(IN)Formal Refuge

Re-thinking the Refugee Camp

(IN)FORMAL REFUGE: Re-thinking The Refugee Camp is a design and research project investigating the transient setting of refugee camps.

The test site of the scheme is the largest camp in Europe - Moria, located on Lesbos Island, Greece. 

The proposed solution is an incremental planning method reassembling the traditional Arab courtyard. The design aims to generate a safe refuge from the moment of arrival to one of departure.

The test site of the project is the largest refugee camp in Europe - Moria, located on Lesbos Island, Greece.

Due to the prolonged asylum process refugees are confronting when entering Europe, most people spend in the camps on average a year. Therefore, a tent is no longer a solution and a camp is no longer a ‘temporary’/’provisional’space.

Naturally, people take ownership over the occupied spaces. They upgraded tents into shelters, built food and barber shops, play spaces, toilets, spaces of worship, even a high street. Over time, the camp organically grew into a small settlement..

On 9th September 2020 Moria refugee camp bunt down.

The fire triggered a humanitarian crisis on the island of Lebsos - 17 000 people were displaced on the streets. Despite the humanitarian aid provided, there were days in a row when people had no access to food, water, or sanitation. By that point, COVID-19 was already found within the camp community.

Following a few weeks of the crisis, residents of Moria were moved into a new camp that promised to be temporary. The new space now called - ‘Moria 02’ - provides conditions under the minimum living standards.

Moria refugee camp was a former military base converted into a reception center in 2015. Following the EU-Turkey Deal, the informal part of the camp starts appearing.

In a timeframe of five years, Moria transitioned from a planned camp accommodating 3 000 people to an informal settlement of over 20 000 people.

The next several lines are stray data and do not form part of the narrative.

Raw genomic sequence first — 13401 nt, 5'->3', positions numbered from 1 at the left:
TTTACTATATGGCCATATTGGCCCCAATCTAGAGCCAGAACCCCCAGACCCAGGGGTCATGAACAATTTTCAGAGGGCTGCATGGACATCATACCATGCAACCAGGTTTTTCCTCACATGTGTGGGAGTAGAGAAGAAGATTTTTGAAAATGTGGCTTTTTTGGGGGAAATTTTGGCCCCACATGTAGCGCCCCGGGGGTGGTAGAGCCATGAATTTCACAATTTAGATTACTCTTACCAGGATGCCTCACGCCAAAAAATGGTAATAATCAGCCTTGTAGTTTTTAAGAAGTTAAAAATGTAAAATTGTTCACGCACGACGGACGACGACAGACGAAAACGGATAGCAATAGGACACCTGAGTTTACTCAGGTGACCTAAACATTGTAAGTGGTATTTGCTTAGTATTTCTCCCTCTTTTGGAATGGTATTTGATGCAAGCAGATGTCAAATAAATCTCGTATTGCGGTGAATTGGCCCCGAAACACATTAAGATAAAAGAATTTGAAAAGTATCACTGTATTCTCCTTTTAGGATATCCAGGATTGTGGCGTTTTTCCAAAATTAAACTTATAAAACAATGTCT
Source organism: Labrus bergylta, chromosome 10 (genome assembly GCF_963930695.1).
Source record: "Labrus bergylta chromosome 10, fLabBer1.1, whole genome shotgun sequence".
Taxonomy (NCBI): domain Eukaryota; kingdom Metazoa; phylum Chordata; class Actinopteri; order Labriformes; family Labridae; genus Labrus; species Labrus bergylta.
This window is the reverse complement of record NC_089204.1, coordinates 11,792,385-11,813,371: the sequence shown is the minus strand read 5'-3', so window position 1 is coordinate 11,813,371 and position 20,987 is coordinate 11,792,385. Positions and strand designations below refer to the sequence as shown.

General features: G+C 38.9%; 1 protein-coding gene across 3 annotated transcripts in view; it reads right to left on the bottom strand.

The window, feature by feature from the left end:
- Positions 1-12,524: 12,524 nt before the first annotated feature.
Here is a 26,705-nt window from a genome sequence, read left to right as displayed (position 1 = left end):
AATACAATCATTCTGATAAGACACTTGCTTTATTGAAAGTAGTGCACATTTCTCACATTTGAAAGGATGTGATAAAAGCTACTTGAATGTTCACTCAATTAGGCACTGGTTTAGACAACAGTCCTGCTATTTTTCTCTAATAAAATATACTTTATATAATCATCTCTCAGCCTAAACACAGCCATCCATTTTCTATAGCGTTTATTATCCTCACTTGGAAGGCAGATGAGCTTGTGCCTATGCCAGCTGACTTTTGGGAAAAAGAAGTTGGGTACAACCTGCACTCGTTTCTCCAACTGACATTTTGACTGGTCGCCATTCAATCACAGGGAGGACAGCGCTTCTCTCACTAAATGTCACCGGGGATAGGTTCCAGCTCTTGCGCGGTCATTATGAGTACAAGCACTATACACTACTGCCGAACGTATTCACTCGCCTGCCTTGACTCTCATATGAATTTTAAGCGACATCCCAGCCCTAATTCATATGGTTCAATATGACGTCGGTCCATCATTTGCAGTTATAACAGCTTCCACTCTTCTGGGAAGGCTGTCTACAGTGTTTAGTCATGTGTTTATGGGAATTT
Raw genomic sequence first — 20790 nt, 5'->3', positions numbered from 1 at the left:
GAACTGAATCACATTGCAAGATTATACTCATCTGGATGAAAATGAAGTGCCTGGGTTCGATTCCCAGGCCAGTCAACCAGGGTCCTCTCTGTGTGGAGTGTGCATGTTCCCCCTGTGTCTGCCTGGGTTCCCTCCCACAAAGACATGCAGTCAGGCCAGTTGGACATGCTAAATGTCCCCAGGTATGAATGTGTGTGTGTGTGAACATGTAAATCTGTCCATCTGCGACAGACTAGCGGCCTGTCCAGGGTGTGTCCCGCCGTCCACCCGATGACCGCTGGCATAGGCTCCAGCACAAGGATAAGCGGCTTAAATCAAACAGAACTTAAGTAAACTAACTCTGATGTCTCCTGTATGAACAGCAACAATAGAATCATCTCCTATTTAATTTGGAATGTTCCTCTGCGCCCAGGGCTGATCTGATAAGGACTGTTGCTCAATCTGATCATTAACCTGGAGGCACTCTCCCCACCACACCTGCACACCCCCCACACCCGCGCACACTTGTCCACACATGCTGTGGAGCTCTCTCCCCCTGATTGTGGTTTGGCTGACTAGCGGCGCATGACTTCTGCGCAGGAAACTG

The formal camp was planned around physical thresholds and standardised spaces leading to an absence of communal identity, disempowerment of the residents and a controlled movement of people.
On the other hand, the Jungle presented make-shift spaces organised around cultural preferences and not physical thresholds which encouraged freedom of movement and collective identity. However, the informal provided limited access to sanitation and was well-known for a serious lack of safety.

At a sector scale, we can observe better the organization of the informal camp. Zone 11 located in the Jungle was planned and built by the residents around central spaces: reassembling the traditional Arab Courtyard. ︎
The typical shelter found in the camp was based on different configurations of the Euro-pallet module. The spaces were built from the most available materials such as timber, tarps, plastics, and cardboard. 

The ‘temporary homes’ people were occupying for almost an year were not only extremely tight and thermally uncomfortable but also dangerously inflammable. ︎

The standard camp planning system presents five major scales. The jump from a family of 3-5 people to a cluster of 80 people was not working in the informal setting - people were observed to organise themselves in clusters of maximum 4 families planned around communal areas.
Therefore, the proposed solution looks at implementing a new scale into the standard planning system - The Courtyard hosting between 2-4 families - bridging the gap between the standard family and cluster scale. 
The explored courtyard layouts follow the key spatial principles of the traditional Arab Courtyard which people were seen to implement in the Jungle.

Next, the implemented infrastructure grid is based on two modules: the emergency UNHCR tent and the Euro-pallet module - both easily available in the camp context.

The Courtyard scheme is designed to work from an Emergency to a Post-emergency phase through adaptation and not re-building.